Here came our server, walking carefully at a stately pace then dumping -- gently -- the contents of a steaming bowl onto a searing hot plate. Dressed in a neat white shirt, dark trousers and a tasteful patterned tie, he was giving my entree all the respect it deserved, never taking his eye off the bubbling contents as it slid from bowl to plate. And the aroma! Once the plate was set down in front of me, fragrant ginger took the lead, and no wonder: The thin slices of fresh ginger were nearly as large as the seven plump fresh oysters themselves. Scallion tops, their perky deep green color peeking through the sauce, are the perfect counterpoint, which is why the Chinese use it.
Ginger and scallions can make nearly every kind of shellfish taste miraculous, but at Hong Kong Gourmet, the combination is especially brilliant when paired with fresh oysters. That's why Sizzling Oyster with Ginger and Scallion appears only on the daily specials insert in the dinner menu, and only when the oysters are prime.
But if oysters are out of season, there surely will be grouper, red snapper or whole fresh fish of some kind doctored with, say, the venerable black bean sauce; yet another good idea that Hong Kong Gourmet does well.
The regular menu is comprised of the many standard dishes you have come to expect from Chinese restaurants -- Moo Goo Gai Pan, Kung Pao Chicken and so forth. But there is also a scrumptious shrimp with plum sauce (or lobster sauce or hot garlic sauce) and shrimp with asparagus. Peking Duck does not require 24 hours notice to enjoy (oh happy day!).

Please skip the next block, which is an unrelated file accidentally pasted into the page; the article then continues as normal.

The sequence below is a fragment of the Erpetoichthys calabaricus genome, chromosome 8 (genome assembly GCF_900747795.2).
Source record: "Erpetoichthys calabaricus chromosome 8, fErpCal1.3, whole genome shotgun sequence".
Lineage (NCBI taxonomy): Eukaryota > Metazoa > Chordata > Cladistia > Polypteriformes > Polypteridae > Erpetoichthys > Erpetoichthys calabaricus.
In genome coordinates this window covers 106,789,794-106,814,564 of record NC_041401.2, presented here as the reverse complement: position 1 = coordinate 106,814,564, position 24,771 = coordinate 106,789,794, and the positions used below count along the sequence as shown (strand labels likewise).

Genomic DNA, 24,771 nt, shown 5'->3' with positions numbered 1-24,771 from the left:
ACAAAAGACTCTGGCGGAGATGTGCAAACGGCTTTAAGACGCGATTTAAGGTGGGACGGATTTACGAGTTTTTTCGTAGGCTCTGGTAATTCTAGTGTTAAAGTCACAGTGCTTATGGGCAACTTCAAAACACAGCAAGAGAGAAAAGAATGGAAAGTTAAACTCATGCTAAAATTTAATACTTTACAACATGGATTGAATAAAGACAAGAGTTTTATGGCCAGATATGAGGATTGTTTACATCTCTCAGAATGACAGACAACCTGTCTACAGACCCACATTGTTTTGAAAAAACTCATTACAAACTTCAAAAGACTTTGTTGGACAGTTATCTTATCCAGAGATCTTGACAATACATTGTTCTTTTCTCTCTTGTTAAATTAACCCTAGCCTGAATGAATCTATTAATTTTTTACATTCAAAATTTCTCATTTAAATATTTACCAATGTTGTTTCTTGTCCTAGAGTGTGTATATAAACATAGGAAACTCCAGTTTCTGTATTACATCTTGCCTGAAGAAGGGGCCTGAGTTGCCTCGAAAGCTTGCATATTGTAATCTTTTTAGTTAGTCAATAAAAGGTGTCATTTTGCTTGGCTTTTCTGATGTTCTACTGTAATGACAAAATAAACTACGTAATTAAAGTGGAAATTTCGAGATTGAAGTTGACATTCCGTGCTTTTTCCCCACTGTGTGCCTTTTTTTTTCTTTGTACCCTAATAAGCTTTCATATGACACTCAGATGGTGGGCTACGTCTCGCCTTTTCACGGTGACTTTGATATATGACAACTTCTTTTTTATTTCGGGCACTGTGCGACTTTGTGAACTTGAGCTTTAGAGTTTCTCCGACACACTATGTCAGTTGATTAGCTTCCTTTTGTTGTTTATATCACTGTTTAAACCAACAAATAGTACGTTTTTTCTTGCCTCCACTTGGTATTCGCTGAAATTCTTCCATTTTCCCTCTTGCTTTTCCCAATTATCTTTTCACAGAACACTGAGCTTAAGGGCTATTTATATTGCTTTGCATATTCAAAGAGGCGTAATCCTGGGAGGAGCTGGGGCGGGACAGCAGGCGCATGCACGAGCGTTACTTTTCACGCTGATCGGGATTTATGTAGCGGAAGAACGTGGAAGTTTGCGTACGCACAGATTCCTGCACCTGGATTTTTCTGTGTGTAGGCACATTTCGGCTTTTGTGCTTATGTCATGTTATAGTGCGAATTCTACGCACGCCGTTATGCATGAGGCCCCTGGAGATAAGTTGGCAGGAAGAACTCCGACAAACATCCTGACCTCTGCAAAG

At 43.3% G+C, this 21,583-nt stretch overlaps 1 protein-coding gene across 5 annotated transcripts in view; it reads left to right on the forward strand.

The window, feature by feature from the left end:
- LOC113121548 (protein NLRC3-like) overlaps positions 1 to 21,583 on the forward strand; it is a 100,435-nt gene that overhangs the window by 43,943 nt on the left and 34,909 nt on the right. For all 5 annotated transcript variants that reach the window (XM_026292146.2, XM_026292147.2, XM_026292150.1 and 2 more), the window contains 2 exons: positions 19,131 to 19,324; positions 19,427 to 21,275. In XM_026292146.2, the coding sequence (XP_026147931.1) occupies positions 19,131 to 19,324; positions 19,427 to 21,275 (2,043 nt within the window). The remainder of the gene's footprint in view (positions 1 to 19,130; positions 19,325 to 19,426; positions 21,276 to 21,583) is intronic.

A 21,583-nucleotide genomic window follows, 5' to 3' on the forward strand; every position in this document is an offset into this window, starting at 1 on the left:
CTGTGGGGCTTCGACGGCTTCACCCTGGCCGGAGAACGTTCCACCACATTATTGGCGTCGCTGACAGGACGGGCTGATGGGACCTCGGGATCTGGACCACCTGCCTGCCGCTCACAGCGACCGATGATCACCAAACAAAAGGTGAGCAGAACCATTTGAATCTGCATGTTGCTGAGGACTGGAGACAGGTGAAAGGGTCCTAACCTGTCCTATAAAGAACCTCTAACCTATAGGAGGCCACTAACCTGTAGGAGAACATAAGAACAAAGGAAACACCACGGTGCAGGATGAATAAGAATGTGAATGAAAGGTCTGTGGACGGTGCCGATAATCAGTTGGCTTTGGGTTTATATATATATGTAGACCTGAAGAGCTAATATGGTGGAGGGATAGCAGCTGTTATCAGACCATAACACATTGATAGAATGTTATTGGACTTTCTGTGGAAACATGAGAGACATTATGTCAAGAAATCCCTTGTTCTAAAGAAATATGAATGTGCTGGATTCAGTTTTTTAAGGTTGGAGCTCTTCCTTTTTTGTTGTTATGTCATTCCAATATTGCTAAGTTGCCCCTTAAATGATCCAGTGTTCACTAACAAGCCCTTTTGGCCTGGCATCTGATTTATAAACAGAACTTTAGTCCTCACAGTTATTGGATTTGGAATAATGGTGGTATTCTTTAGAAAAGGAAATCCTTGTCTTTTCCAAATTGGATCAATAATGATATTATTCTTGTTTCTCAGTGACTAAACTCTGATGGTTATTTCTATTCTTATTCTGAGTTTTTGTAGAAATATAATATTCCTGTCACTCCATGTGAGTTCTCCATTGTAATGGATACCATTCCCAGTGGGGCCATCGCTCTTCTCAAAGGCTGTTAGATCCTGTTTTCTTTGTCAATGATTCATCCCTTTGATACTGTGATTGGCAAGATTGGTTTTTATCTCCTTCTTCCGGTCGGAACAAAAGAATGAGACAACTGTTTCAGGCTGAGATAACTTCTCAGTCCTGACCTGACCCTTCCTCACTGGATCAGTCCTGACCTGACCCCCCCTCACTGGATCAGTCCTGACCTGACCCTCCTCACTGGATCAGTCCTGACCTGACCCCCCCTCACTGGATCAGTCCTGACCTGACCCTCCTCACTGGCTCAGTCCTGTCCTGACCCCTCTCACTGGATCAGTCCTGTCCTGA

But there are also some intriguing things on the menu that don't appear on menus elsewhere: Sea Cucumber and Fish Maw in Hot Pot, for example, or Baked Pork Chop with Special Sauce.
My preference is to concentrate on the day's specials because they are different, if nothing else. That's how we got an unbelievably good pepper shrimp dish recently. Crisp and piquant yet sweet beneath, the shrimp arrived piled on a platter that was empty in no time. From there we moved on to the salt-and-pepper squid -- this is on the regular menu at both lunch and dinner. Frankly, I like the Chinese salt-and-pepper treatment so much I would probably eat a piece of paper if it were prepared that way. The squid, though, wasn't the usual rubbery cross-sections that generally appear in such a dish. Rather, the kitchen had sliced the pieces on the diagonal, rendering them tender instead of rubbery.
I like ordering soup here first -- limpid wonton, peppery hot and sour or the egg drop soup with its thick body and corn kernels -- so I have something to savor as I consider what to eat. And I have had good luck in getting knowledgeable servers who really know what is the freshest and nicest thing on the day's menu.
A note to vegetarian readers: If you don't ask to have your tofu stir-fried, the kitchen will deep fry it, with less than delectable results.
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